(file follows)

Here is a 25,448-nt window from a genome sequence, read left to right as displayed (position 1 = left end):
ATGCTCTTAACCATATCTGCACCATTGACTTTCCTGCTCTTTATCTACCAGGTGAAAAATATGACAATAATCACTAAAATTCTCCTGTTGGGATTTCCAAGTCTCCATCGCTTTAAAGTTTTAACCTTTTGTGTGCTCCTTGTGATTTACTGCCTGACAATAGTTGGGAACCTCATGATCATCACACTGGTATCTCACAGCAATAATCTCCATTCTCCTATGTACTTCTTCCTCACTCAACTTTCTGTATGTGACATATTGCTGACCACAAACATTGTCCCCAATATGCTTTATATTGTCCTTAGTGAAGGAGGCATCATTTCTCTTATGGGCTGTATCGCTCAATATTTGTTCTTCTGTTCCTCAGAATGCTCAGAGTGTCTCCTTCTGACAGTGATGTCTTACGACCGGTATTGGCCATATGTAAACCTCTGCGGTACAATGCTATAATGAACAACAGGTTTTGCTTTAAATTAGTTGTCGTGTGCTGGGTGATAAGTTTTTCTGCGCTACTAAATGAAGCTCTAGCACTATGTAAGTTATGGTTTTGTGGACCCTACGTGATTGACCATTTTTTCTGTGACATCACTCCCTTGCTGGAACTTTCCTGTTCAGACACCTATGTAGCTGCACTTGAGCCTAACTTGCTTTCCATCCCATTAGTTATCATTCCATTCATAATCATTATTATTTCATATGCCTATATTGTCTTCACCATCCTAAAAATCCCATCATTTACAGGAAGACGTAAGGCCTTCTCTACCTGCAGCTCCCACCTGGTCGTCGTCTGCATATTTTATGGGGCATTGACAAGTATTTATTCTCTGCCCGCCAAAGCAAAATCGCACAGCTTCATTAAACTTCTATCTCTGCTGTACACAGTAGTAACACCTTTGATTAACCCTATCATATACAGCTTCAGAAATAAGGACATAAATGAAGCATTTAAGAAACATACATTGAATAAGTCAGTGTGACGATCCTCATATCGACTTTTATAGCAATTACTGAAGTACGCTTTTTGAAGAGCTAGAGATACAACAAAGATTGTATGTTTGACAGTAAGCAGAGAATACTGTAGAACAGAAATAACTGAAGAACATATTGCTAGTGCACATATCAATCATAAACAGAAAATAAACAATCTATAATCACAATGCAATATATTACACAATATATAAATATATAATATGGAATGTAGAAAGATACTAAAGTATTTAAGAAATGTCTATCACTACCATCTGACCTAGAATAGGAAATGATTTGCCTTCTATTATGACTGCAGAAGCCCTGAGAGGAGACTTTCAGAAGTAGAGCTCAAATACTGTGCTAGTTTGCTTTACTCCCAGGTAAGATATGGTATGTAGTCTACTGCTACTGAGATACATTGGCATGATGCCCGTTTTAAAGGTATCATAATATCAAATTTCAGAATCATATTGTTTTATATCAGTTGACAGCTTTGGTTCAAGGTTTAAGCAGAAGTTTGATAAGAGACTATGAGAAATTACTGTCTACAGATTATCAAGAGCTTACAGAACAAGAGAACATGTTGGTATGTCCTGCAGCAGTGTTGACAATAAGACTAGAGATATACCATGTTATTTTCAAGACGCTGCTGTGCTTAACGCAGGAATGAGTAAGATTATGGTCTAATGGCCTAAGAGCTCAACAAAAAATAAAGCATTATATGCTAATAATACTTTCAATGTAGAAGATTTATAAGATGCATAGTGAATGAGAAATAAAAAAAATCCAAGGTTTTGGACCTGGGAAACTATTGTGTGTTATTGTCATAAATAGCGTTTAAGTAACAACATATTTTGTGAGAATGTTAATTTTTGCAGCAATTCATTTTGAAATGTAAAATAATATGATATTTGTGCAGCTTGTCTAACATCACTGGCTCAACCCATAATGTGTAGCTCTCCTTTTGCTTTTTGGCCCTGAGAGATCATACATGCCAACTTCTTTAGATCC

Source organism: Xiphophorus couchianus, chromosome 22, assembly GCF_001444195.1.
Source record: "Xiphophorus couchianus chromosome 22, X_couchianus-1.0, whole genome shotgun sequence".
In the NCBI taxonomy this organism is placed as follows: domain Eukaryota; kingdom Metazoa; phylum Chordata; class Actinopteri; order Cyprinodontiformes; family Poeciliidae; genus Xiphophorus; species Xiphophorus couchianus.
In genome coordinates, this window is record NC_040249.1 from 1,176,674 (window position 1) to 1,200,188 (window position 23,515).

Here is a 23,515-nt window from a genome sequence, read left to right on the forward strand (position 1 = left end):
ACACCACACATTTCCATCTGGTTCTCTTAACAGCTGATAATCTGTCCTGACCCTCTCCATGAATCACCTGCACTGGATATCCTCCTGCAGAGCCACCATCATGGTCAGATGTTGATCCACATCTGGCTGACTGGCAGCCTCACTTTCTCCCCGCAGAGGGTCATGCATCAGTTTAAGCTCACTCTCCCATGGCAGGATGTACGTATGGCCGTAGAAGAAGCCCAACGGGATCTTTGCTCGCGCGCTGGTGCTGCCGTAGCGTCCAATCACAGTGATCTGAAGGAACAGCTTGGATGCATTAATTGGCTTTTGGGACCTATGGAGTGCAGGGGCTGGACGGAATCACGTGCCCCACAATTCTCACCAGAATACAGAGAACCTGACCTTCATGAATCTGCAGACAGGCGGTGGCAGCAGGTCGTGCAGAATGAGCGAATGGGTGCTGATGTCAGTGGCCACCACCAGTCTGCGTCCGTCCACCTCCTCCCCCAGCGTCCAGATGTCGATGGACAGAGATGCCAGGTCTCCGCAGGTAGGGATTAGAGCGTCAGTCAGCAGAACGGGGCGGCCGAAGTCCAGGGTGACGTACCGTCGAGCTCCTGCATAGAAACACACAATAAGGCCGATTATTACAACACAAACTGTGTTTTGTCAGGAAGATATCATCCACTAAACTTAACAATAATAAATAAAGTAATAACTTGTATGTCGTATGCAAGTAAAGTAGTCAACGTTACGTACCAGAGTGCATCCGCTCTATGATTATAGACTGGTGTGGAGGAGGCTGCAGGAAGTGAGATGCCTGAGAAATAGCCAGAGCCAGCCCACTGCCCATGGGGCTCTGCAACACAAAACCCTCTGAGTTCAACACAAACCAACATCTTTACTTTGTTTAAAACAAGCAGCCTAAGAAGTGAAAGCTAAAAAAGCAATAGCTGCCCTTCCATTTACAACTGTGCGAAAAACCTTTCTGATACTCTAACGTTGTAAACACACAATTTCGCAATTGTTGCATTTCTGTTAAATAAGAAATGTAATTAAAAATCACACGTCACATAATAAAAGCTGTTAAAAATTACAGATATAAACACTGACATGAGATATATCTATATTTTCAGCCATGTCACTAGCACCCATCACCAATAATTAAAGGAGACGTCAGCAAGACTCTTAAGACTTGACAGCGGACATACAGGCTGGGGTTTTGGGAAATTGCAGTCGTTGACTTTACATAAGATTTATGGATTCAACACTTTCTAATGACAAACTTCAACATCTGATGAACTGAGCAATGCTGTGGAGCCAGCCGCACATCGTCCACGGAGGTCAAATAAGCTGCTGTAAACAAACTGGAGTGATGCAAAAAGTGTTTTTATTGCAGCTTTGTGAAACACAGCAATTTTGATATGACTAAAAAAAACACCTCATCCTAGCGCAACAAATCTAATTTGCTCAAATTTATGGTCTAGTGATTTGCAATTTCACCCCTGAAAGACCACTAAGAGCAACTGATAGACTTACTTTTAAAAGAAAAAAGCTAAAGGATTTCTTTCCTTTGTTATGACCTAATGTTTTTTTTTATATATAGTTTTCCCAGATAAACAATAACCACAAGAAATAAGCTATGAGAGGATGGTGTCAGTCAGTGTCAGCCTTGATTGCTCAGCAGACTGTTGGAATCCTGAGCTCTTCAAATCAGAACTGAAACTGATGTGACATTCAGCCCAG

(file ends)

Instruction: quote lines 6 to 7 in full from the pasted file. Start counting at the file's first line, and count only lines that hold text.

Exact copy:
In genome coordinates, this window is record NC_040249.1 from 1,176,674 (window position 1) to 1,200,188 (window position 23,515).

Here is a 23,515-nt window from a genome sequence, read left to right on the forward strand (position 1 = left end):